The ICO exists to empower you through information.

We spoke to a number of FOI officers in well performing police forces across the country about what good practice looks like to them, and how this supports FOI performance. We hope all police forces can learn from what they told us.

Senior leadership buy-in

FOI officers reflected on the benefits of FOI visibility at executive command level. Having the FOI function overseen at a senior level and regular reporting of performance at this level strengthens senior management commitment to FOI, and promotes a culture of transparency within organisations. Monthly reports on FOI items of interests, including ICO and Information Tribunal FOI decisions relevant to the police sector are seen as useful. Regular reporting to senior information risk owners can help address compliance gaps or risks.

Good internal relationships

FOI officers felt it was really important to develop and maintain good relationships with information owners. Having single points of contact for business areas is seen as a key element of maintaining relationships. This can help increase the impact of messaging on the organisational benefits of not treating FOI as a chore when handling competing priorities. In-person or virtual meetings have proved useful to resolving challenges, and facilitating timely responses to enquiries.

Multi-functional teams

Having multi-functional business areas or increased number of staff with a generic role profile has helped tackle sudden increases in FOI request volumes. This can also significantly reduce the impact of long-term staff absence on FOI performance, and has proved useful now that the vetting process for new staff in the police sector takes much longer.

Request handling practices

FOI officers reflected on request handling practices and a few things stood out on setting expectations in relation to; recording searches, minimising the risk of personal data breaches when sharing information for disclosure, and section 77 of the FOIA. A pro-forma request handling memo containing these expectations along with other useful information on processing requests, is shared with information owners by one of the forces each time a FOI request is received. Another force flagged the Freedom of information Authorised Professional Practice published by the College of Policing as a useful resource for FOI practice in the police sector. Officers are also proactive in flagging topics that have generated media interest with business areas to help them prepare relevant information in anticipation of FOI requests.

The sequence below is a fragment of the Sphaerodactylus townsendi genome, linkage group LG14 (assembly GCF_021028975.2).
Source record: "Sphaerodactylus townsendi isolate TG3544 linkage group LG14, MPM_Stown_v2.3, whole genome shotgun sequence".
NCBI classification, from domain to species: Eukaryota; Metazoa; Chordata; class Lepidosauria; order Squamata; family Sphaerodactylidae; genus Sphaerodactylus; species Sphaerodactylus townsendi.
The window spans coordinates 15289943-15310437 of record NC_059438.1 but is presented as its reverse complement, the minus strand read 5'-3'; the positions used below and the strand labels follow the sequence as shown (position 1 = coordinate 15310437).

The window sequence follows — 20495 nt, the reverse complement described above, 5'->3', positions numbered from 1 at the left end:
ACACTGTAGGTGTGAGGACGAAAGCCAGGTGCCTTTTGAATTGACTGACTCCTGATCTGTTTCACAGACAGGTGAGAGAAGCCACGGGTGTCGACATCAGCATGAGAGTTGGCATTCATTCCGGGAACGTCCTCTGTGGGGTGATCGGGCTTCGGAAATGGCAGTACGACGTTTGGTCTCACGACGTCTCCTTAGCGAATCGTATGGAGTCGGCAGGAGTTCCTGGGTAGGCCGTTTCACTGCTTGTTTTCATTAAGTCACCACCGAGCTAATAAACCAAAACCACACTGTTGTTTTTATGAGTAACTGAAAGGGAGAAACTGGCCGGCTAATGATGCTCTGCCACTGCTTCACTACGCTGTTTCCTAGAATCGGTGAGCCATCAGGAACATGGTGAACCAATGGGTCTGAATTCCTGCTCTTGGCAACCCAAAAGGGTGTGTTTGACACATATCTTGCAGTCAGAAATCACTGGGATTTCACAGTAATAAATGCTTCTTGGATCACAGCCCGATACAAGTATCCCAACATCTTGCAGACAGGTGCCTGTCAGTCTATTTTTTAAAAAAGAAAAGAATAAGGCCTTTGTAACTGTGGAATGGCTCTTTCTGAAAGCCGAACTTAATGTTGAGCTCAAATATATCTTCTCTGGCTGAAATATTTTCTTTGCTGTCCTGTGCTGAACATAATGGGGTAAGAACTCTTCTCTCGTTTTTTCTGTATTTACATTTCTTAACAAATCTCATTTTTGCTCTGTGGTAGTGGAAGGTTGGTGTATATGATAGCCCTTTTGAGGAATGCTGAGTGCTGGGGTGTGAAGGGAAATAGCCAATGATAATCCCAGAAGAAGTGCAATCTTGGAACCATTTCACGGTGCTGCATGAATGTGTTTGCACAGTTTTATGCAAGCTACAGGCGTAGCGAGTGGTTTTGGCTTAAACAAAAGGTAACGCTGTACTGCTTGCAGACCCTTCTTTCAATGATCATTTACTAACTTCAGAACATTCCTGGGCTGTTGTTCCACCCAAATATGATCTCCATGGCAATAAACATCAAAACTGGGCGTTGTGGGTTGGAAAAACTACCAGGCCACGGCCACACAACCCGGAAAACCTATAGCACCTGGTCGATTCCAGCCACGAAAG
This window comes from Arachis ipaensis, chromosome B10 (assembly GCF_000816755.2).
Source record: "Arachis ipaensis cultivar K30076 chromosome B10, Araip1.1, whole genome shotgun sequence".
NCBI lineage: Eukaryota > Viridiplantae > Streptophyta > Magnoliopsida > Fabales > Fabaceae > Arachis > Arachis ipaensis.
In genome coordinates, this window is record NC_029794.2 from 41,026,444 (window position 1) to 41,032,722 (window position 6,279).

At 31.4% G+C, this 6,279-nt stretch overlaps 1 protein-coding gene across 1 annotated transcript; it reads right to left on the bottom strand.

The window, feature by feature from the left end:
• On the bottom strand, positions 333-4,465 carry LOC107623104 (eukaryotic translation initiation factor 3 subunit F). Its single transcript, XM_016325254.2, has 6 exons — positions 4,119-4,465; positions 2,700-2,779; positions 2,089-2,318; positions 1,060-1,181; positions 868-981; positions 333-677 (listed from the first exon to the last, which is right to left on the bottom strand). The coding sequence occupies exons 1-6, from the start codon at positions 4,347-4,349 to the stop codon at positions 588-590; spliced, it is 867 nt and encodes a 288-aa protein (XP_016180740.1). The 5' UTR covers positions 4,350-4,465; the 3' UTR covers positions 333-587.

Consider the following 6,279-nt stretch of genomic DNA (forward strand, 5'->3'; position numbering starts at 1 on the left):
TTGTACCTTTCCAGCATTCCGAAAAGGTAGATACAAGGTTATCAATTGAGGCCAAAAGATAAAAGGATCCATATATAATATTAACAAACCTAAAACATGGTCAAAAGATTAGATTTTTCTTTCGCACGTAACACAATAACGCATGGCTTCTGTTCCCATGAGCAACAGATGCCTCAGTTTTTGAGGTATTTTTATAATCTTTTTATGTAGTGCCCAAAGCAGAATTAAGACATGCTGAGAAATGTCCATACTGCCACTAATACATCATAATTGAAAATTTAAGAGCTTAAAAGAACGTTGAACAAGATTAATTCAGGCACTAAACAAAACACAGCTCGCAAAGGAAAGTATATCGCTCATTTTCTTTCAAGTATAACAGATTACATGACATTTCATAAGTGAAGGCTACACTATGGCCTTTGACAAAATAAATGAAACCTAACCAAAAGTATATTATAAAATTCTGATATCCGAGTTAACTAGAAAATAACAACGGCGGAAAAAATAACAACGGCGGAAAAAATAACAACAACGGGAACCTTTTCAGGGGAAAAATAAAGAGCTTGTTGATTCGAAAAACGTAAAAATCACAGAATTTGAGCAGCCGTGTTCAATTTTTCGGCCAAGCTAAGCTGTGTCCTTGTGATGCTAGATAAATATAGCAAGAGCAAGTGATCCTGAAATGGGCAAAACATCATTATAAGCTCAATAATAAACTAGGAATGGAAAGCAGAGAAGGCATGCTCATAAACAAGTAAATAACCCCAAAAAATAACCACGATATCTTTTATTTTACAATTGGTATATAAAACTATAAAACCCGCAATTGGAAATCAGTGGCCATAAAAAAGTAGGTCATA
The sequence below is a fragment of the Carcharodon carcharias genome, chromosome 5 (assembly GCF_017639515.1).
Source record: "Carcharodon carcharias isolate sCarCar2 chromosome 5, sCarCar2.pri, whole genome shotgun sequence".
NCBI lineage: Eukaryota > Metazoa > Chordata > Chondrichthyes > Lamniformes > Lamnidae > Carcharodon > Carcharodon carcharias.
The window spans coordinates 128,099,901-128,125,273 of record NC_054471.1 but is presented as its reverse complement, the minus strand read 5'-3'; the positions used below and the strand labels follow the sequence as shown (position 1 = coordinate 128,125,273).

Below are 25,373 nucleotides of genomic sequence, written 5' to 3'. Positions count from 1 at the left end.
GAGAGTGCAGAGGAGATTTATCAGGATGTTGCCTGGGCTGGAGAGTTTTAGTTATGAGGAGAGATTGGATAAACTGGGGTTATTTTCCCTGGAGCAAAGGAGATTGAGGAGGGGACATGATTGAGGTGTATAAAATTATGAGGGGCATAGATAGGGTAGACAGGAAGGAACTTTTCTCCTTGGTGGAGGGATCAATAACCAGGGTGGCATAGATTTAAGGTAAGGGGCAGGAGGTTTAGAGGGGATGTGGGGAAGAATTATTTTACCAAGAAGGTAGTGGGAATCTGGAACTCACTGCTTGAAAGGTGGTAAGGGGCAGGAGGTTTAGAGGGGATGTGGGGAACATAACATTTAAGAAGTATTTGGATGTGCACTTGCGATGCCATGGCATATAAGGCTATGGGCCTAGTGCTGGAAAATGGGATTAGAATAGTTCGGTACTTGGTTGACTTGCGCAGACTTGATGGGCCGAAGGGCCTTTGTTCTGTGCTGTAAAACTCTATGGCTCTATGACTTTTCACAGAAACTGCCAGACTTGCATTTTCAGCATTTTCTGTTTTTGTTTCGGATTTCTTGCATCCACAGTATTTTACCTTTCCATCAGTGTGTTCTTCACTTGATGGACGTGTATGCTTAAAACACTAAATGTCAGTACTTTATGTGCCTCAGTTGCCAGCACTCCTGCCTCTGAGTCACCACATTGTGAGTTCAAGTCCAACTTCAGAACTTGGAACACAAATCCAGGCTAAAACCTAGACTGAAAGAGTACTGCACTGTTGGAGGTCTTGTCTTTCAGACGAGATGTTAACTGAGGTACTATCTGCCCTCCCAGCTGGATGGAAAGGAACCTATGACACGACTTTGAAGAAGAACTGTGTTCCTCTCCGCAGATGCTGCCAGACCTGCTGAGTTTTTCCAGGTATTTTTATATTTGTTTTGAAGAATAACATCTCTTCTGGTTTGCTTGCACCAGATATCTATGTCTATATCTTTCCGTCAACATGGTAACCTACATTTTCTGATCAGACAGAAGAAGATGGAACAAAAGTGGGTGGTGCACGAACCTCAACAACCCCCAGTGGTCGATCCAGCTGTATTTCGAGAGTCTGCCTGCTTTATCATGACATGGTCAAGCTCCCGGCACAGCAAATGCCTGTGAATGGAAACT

Proactive disclosures

In addition to publishing information on common subjects such as crime statistics, most of the forces responsively proactively publish information on emerging FOI ‘hot topics’ such as, staff-related sexual misconduct data and enforcement activities relating to dangerous dogs. Some forces maintain a disclosure log which requesters are referred to when appropriate.


Being part of national and regional network groups is seen as essential. They have been useful when handling thematic FOI requests that cut across various police forces. Relationships formed from these networks have led to the sharing of good practice between forces.